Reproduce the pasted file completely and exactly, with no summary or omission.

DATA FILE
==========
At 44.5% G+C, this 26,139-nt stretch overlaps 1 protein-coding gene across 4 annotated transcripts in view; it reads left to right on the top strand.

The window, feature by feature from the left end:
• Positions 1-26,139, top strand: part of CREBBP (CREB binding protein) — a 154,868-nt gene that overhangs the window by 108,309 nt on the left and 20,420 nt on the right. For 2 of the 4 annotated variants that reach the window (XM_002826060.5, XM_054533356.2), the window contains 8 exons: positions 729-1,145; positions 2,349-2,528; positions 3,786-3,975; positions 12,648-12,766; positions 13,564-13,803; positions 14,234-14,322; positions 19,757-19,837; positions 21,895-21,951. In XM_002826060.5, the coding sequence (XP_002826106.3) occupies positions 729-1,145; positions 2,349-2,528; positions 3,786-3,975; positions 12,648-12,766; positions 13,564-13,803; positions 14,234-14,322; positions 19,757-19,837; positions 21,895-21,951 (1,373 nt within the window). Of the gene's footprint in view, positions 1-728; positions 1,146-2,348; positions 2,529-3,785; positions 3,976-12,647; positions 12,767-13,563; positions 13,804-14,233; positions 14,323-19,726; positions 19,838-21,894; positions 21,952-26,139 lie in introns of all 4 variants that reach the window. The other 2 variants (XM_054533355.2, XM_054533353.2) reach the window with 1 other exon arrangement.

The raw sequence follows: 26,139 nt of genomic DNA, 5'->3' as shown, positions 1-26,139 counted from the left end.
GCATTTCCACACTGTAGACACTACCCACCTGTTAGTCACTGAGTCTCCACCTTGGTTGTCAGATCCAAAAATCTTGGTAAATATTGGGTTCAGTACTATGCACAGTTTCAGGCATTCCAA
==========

At 44.5% G+C, this 26,139-nt stretch overlaps 1 protein-coding gene across 4 annotated transcripts in view; it reads left to right on the top strand.

The window, feature by feature from the left end:
• Positions 1-26,139, top strand: part of CREBBP (CREB binding protein) — a 154,868-nt gene that overhangs the window by 108,309 nt on the left and 20,420 nt on the right. For 2 of the 4 annotated variants that reach the window (XM_002826060.5, XM_054533356.2), the window contains 8 exons: positions 729-1,145; positions 2,349-2,528; positions 3,786-3,975; positions 12,648-12,766; positions 13,564-13,803; positions 14,234-14,322; positions 19,757-19,837; positions 21,895-21,951. In XM_002826060.5, the coding sequence (XP_002826106.3) occupies positions 729-1,145; positions 2,349-2,528; positions 3,786-3,975; positions 12,648-12,766; positions 13,564-13,803; positions 14,234-14,322; positions 19,757-19,837; positions 21,895-21,951 (1,373 nt within the window). Of the gene's footprint in view, positions 1-728; positions 1,146-2,348; positions 2,529-3,785; positions 3,976-12,647; positions 12,767-13,563; positions 13,804-14,233; positions 14,323-19,726; positions 19,838-21,894; positions 21,952-26,139 lie in introns of all 4 variants that reach the window. The other 2 variants (XM_054533355.2, XM_054533353.2) reach the window with 1 other exon arrangement.

The raw sequence follows: 26,139 nt of genomic DNA, 5'->3' as shown, positions 1-26,139 counted from the left end.
GCATTTCCACACTGTAGACACTACCCACCTGTTAGTCACTGAGTCTCCACCTTGGTTGTCAGATCCAAAAATCTTGGTAAATATTGGGTTCAGTACTATGCACAGTTTCAGGCATTCCAA